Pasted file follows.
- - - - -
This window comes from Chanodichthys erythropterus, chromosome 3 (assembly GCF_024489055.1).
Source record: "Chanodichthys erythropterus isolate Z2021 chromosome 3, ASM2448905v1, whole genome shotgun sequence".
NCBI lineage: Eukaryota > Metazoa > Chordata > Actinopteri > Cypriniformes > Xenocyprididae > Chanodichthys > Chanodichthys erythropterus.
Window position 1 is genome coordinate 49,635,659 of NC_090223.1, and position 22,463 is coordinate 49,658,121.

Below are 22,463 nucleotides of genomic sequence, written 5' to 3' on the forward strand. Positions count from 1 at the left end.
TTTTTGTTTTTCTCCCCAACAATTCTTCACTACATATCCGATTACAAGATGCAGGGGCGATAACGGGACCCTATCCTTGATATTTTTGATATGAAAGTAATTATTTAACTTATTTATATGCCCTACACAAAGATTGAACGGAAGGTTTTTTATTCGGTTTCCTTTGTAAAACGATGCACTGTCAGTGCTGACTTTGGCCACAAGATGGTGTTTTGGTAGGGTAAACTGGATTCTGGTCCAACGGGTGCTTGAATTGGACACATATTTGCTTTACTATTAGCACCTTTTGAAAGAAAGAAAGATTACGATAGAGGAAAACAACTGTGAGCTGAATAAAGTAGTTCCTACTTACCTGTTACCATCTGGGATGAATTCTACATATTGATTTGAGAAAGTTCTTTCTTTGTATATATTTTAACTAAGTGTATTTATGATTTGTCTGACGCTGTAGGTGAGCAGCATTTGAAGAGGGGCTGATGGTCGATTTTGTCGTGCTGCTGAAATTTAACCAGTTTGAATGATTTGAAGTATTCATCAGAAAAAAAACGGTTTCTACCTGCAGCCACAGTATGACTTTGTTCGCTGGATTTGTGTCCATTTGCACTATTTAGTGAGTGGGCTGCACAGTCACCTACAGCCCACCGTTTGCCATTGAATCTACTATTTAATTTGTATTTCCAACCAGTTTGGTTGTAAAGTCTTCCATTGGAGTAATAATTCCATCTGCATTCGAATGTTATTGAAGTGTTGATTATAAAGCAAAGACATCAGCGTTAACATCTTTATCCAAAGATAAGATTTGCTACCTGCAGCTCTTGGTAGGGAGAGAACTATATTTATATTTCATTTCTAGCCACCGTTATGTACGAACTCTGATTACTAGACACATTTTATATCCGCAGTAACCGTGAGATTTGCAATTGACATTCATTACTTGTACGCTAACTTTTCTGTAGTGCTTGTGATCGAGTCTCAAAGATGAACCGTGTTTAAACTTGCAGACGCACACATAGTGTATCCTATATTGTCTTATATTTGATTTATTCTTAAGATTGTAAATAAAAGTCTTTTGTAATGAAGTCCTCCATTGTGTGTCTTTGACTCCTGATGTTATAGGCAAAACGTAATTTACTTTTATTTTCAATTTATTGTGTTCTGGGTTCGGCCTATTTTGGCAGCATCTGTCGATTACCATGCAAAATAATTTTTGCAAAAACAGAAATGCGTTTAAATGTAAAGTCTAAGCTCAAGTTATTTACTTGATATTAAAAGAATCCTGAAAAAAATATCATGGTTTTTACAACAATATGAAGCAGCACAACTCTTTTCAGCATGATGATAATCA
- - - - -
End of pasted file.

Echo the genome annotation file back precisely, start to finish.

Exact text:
This window comes from Chanodichthys erythropterus, chromosome 3 (assembly GCF_024489055.1).
Source record: "Chanodichthys erythropterus isolate Z2021 chromosome 3, ASM2448905v1, whole genome shotgun sequence".
NCBI lineage: Eukaryota > Metazoa > Chordata > Actinopteri > Cypriniformes > Xenocyprididae > Chanodichthys > Chanodichthys erythropterus.
Window position 1 is genome coordinate 49,635,659 of NC_090223.1, and position 22,463 is coordinate 49,658,121.

Below are 22,463 nucleotides of genomic sequence, written 5' to 3' on the forward strand. Positions count from 1 at the left end.
TTTTTGTTTTTCTCCCCAACAATTCTTCACTACATATCCGATTACAAGATGCAGGGGCGATAACGGGACCCTATCCTTGATATTTTTGATATGAAAGTAATTATTTAACTTATTTATATGCCCTACACAAAGATTGAACGGAAGGTTTTTTATTCGGTTTCCTTTGTAAAACGATGCACTGTCAGTGCTGACTTTGGCCACAAGATGGTGTTTTGGTAGGGTAAACTGGATTCTGGTCCAACGGGTGCTTGAATTGGACACATATTTGCTTTACTATTAGCACCTTTTGAAAGAAAGAAAGATTACGATAGAGGAAAACAACTGTGAGCTGAATAAAGTAGTTCCTACTTACCTGTTACCATCTGGGATGAATTCTACATATTGATTTGAGAAAGTTCTTTCTTTGTATATATTTTAACTAAGTGTATTTATGATTTGTCTGACGCTGTAGGTGAGCAGCATTTGAAGAGGGGCTGATGGTCGATTTTGTCGTGCTGCTGAAATTTAACCAGTTTGAATGATTTGAAGTATTCATCAGAAAAAAAACGGTTTCTACCTGCAGCCACAGTATGACTTTGTTCGCTGGATTTGTGTCCATTTGCACTATTTAGTGAGTGGGCTGCACAGTCACCTACAGCCCACCGTTTGCCATTGAATCTACTATTTAATTTGTATTTCCAACCAGTTTGGTTGTAAAGTCTTCCATTGGAGTAATAATTCCATCTGCATTCGAATGTTATTGAAGTGTTGATTATAAAGCAAAGACATCAGCGTTAACATCTTTATCCAAAGATAAGATTTGCTACCTGCAGCTCTTGGTAGGGAGAGAACTATATTTATATTTCATTTCTAGCCACCGTTATGTACGAACTCTGATTACTAGACACATTTTATATCCGCAGTAACCGTGAGATTTGCAATTGACATTCATTACTTGTACGCTAACTTTTCTGTAGTGCTTGTGATCGAGTCTCAAAGATGAACCGTGTTTAAACTTGCAGACGCACACATAGTGTATCCTATATTGTCTTATATTTGATTTATTCTTAAGATTGTAAATAAAAGTCTTTTGTAATGAAGTCCTCCATTGTGTGTCTTTGACTCCTGATGTTATAGGCAAAACGTAATTTACTTTTATTTTCAATTTATTGTGTTCTGGGTTCGGCCTATTTTGGCAGCATCTGTCGATTACCATGCAAAATAATTTTTGCAAAAACAGAAATGCGTTTAAATGTAAAGTCTAAGCTCAAGTTATTTACTTGATATTAAAAGAATCCTGAAAAAAATATCATGGTTTTTACAACAATATGAAGCAGCACAACTCTTTTCAGCATGATGATAATCA